Enshrined in the Declaration of Independence and the Constitution and checked by a free press, the American Project—the ideas that shape how we are governed—has until now kept U.S. society not only intact, but functioning, reasonably vibrant, and dedicated at least in theory to providing economic opportunities for all.
But recent developments put the American Project at great risk. The threat of nuclear war is more real than at any point since the Cuban Missile crisis. Ever-expanding divides in income, wealth, and political identification are pulling the nation apart. And to many, the new administration seems incapable of healing these divisions, let alone dealing with multiple challenges that confront us all—continuing mass shootings or other acts of violence and terror, climate change, immigration, and a growing national debt, among others.
In a new essay, Brookings Nonresident Senior Fellow Bob Litan argues that although there is much to be pessimistic about—and it is possible that the fear of continued change will drive even deeper fissures in our society—Americans have several reasons to be cautiously optimistic that the American Project, always a work in progress, can survive its current stresses. Realism, he cautions, will be of upmost importance, but there are concrete reasons for hope. In the wise words of civil rights icon Congressmen John L. Lewis, we must at least try to be optimistic. “If not,” Lewis said, “[we] will get lost in despair.”
The essay will be published in five chapters. Each chapter will be available to read and share below.
Although the American Project is at risk, there are reasons to be cautiously optimistic. From the Civil War to the Vietnam War, the country has survived deeper chasms. As the world around them has changed, Americans have continually adapted. And though the road to brighter days may be long and bumpy, social progress and demographic changes are likely to eventually shake up the country’s leadership in a constructive, less divisive way to meet the many difficult challenges that confront us.Continue Reading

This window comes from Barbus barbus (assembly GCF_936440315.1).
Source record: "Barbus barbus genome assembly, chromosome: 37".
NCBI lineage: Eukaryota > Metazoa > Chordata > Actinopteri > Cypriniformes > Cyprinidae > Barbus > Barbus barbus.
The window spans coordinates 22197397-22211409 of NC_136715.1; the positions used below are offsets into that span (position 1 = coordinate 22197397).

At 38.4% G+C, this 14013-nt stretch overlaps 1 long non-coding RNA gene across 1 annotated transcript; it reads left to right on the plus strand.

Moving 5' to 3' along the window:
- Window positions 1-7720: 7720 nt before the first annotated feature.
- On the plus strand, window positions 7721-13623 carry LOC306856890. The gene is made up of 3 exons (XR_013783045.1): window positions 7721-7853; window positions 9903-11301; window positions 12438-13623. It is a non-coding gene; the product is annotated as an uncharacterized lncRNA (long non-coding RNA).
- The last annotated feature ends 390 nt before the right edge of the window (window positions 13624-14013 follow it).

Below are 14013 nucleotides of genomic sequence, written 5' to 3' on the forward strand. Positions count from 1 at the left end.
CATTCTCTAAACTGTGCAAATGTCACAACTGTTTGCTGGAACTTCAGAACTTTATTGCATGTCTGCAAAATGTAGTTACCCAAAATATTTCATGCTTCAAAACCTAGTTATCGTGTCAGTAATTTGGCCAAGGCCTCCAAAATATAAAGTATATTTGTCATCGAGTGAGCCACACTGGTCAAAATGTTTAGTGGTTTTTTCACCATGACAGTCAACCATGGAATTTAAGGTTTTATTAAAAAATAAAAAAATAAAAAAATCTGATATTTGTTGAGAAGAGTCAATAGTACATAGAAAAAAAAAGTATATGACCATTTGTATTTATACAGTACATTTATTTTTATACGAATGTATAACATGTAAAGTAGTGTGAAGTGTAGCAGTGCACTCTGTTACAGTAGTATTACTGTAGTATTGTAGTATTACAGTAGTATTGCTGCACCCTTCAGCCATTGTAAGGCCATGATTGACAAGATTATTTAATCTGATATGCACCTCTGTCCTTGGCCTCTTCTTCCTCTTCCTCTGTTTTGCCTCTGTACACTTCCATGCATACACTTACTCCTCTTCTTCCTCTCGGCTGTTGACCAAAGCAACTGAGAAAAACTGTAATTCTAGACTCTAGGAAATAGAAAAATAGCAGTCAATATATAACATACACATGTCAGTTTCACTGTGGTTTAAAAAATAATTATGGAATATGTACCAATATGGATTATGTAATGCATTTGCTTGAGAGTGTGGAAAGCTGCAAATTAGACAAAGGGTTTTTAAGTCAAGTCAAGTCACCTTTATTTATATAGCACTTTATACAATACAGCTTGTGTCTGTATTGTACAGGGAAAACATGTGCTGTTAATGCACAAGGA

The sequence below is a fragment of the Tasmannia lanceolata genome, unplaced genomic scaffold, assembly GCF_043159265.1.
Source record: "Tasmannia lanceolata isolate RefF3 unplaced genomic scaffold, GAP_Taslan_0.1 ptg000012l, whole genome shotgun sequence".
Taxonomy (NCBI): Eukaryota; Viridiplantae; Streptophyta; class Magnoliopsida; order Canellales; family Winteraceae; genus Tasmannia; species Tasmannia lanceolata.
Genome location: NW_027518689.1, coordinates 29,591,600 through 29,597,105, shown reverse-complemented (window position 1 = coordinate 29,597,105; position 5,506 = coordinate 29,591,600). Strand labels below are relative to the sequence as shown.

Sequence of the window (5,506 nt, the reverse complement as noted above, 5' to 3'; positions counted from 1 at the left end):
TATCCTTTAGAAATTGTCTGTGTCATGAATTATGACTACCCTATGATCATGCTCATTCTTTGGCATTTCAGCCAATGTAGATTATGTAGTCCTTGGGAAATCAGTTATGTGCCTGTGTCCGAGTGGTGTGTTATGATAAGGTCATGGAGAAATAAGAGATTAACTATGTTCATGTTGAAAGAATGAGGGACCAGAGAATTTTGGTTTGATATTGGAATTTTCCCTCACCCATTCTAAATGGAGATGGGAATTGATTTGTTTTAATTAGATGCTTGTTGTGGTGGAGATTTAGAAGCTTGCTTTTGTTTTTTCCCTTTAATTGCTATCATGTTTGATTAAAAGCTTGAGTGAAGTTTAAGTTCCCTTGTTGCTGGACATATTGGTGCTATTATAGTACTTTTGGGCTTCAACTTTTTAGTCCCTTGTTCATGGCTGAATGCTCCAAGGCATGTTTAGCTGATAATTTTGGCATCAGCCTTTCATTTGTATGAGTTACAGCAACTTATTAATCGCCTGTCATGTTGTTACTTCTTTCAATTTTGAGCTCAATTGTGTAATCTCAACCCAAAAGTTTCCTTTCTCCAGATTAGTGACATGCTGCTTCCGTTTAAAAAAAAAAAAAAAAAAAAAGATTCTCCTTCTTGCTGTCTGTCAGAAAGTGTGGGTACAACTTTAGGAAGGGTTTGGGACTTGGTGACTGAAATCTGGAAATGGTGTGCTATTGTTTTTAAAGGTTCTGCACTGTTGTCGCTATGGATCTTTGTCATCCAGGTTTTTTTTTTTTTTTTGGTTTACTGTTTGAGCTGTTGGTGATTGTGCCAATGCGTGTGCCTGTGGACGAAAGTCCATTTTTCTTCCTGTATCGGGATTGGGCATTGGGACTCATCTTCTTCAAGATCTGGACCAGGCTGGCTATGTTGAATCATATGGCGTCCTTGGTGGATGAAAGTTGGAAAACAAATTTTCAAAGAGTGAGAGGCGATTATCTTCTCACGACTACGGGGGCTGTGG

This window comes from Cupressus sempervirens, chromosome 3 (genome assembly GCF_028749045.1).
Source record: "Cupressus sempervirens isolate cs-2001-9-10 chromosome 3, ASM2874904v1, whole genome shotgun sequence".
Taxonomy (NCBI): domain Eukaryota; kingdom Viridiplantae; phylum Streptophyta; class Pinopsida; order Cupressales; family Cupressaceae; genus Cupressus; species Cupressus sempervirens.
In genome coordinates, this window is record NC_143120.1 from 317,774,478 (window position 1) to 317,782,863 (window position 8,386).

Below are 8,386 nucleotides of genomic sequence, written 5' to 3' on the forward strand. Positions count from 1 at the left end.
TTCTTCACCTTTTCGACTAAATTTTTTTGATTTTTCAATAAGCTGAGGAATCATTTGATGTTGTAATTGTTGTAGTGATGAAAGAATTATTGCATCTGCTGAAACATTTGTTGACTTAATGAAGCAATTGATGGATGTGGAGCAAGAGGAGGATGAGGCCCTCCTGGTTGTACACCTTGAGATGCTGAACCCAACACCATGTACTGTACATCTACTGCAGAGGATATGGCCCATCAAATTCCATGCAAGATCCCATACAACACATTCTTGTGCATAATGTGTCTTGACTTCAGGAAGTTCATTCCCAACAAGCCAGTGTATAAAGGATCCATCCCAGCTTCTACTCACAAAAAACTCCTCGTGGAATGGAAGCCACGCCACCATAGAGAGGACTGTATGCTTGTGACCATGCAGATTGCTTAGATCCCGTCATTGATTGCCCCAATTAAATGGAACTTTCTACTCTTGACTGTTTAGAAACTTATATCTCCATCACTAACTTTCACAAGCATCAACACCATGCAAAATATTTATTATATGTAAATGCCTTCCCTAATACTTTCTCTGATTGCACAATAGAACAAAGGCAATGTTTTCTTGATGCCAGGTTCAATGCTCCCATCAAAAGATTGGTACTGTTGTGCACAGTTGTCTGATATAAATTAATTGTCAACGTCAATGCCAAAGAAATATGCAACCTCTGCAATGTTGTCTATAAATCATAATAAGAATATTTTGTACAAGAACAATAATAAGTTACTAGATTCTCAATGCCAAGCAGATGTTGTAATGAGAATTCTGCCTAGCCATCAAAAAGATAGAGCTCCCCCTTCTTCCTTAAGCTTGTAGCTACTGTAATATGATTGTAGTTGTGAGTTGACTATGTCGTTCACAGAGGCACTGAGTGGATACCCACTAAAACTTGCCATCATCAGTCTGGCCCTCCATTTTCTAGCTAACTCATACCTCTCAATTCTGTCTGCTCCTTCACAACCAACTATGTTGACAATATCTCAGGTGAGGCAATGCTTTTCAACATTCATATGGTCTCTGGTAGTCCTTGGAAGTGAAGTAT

Despite our current political climate, the past three decades have seen striking public policy successes that have addressed some seemingly intractable problems. In order to solve some of today’s most pressing issues, the country will need a new generation of pragmatic, thoughtful leaders from both parties.Continue Reading
Although the country has deep social and political divisions, the problem would be worse if the economy were in a recession. And while the economy is in pretty good shape, the long-run is a little more uncertain.Continue Reading
[On the politics of climate impacts in the U.S.] The political alignment around climate impacts is almost the exact opposite of the political alignment around emissions control.
[On the geographic distribution of climate impacts in the U.S.] The damages to the Republican-electing congressional districts is almost double what it is for the Democratic-voting districts.
[On Brookings research on climate impacts and human health] When you look at the out years, all of these factors have an impact on what people care about, but the really dominant effect is mortality. Literally, there’ll be climate change killing people.